At Bithoor, UP, on the banks of the polluted Ganges
At Bithoor, UP, on the banks of the polluted Ganges

The saviours in tragedies

As the Ganges descends from the mountains to the plains, Sahni documents the many contradictions that lie in the heart of India, that mirror the realities of the diverse terrain the river traverses. Upon reaching the small town of Bithoor in the Kanpur district, he was shocked to see the river lose its glory to pollution.

“Bithoor is covered in dust and dirt. Here, I met boatman Laal Muhammad Badshah, who after reading Namaaz in a masjid, comes barefoot to clean the Ganges by picking up trash near its banks. He told me that he had prayed to the Ganges that if his sisters got married to men from good families, he would walk barefoot all his life. The river heard his wishes,” he says, sharing one of the slivers of hope in his book.

He writes similarly of Gangasagar in chapter nine, ‘Chaos, Gangasagar’. He writes that “people here breed like insects”. He tells TMS: “I saw poor management at government shelter homes, the ghats were overcrowded, with people pushing each other, boats were overloaded leading to frequent deaths due to negligence, and people slept on roads. I saw a woman worshiping the Ganges while also letting her daughter defecate near the river.”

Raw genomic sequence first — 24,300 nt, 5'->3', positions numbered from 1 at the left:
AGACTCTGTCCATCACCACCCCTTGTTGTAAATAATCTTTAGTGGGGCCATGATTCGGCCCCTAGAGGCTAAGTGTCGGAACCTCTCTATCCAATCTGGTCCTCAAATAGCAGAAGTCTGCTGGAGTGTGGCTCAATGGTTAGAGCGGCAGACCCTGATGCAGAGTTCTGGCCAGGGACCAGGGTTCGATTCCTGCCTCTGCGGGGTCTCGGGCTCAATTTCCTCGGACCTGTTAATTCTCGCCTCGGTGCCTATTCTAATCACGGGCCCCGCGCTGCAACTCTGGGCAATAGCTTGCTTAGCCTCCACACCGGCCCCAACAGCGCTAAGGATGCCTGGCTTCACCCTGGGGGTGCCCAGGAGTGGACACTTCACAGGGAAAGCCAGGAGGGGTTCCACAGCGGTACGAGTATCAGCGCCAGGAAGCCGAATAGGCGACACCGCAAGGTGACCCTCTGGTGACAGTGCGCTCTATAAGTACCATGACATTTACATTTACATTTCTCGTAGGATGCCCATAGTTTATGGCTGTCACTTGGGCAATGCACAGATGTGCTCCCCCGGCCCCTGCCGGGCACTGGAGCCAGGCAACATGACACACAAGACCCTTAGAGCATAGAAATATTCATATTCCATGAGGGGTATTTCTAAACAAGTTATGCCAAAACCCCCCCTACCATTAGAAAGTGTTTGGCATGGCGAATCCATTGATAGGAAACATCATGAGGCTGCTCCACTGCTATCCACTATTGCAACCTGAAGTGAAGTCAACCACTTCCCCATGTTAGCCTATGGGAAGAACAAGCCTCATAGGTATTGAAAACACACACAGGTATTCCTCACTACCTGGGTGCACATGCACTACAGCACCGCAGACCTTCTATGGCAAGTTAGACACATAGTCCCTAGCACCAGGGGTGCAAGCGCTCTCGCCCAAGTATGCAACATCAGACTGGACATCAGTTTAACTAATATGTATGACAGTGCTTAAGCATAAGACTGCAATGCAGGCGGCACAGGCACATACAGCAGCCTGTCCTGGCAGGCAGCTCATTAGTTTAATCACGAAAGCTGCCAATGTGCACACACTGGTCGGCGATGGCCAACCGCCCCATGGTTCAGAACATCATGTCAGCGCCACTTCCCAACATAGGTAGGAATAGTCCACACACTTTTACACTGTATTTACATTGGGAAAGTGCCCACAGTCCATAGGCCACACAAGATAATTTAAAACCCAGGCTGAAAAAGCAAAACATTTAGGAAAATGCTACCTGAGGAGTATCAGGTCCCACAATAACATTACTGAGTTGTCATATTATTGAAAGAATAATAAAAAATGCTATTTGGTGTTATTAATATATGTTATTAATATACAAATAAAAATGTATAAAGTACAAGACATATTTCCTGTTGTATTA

Sahni’s evocative photographs vividly describe the fight for resources leading to an undignified way of living. Sahni feels his experience along the river has changed him from being a “borderline people’s pleaser” to a more carefree individual who likes to go with the flow, “just like the Ganges”. He ends our conversation reading a few sentences from his book: “I carry Ganges in my heart, and in my mind. Sitting on the banks of Ganges, as I write this, I take a deep breath. Perhaps for me, maybe, this was all what this journey was about — just a deep, deep breath.”

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The New Indian Express